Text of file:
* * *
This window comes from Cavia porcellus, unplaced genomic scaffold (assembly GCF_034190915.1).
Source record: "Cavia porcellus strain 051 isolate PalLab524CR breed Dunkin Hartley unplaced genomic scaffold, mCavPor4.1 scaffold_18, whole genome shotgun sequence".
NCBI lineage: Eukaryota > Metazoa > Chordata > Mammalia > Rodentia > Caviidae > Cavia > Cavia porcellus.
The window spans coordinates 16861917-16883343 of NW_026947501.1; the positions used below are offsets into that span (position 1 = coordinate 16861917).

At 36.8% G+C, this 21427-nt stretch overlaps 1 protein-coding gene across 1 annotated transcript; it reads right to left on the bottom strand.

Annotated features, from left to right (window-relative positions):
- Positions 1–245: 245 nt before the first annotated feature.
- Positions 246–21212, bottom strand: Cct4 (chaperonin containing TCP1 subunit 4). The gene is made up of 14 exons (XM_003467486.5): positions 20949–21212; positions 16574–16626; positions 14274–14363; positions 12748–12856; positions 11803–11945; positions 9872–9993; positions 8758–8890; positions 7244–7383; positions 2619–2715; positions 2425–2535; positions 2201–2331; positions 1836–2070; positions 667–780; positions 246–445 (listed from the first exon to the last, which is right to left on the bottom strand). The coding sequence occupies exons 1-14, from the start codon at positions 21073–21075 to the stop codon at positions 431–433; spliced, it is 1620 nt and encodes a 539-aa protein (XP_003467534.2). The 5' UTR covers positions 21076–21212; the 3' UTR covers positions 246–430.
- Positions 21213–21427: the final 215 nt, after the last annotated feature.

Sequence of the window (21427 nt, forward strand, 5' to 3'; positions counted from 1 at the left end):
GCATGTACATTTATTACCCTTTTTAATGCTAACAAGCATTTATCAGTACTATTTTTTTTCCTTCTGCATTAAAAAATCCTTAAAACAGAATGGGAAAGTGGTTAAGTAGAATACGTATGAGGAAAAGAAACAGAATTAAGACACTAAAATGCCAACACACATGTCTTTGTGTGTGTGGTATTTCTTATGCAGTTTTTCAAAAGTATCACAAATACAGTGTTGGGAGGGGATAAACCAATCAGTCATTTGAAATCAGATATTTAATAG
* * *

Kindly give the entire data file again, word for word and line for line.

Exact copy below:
This window comes from Cavia porcellus, unplaced genomic scaffold (assembly GCF_034190915.1).
Source record: "Cavia porcellus strain 051 isolate PalLab524CR breed Dunkin Hartley unplaced genomic scaffold, mCavPor4.1 scaffold_18, whole genome shotgun sequence".
NCBI lineage: Eukaryota > Metazoa > Chordata > Mammalia > Rodentia > Caviidae > Cavia > Cavia porcellus.
The window spans coordinates 16861917-16883343 of NW_026947501.1; the positions used below are offsets into that span (position 1 = coordinate 16861917).

At 36.8% G+C, this 21427-nt stretch overlaps 1 protein-coding gene across 1 annotated transcript; it reads right to left on the bottom strand.

Annotated features, from left to right (window-relative positions):
- Positions 1–245: 245 nt before the first annotated feature.
- Positions 246–21212, bottom strand: Cct4 (chaperonin containing TCP1 subunit 4). The gene is made up of 14 exons (XM_003467486.5): positions 20949–21212; positions 16574–16626; positions 14274–14363; positions 12748–12856; positions 11803–11945; positions 9872–9993; positions 8758–8890; positions 7244–7383; positions 2619–2715; positions 2425–2535; positions 2201–2331; positions 1836–2070; positions 667–780; positions 246–445 (listed from the first exon to the last, which is right to left on the bottom strand). The coding sequence occupies exons 1-14, from the start codon at positions 21073–21075 to the stop codon at positions 431–433; spliced, it is 1620 nt and encodes a 539-aa protein (XP_003467534.2). The 5' UTR covers positions 21076–21212; the 3' UTR covers positions 246–430.
- Positions 21213–21427: the final 215 nt, after the last annotated feature.

Sequence of the window (21427 nt, forward strand, 5' to 3'; positions counted from 1 at the left end):
GCATGTACATTTATTACCCTTTTTAATGCTAACAAGCATTTATCAGTACTATTTTTTTTCCTTCTGCATTAAAAAATCCTTAAAACAGAATGGGAAAGTGGTTAAGTAGAATACGTATGAGGAAAAGAAACAGAATTAAGACACTAAAATGCCAACACACATGTCTTTGTGTGTGTGGTATTTCTTATGCAGTTTTTCAAAAGTATCACAAATACAGTGTTGGGAGGGGATAAACCAATCAGTCATTTGAAATCAGATATTTAATAG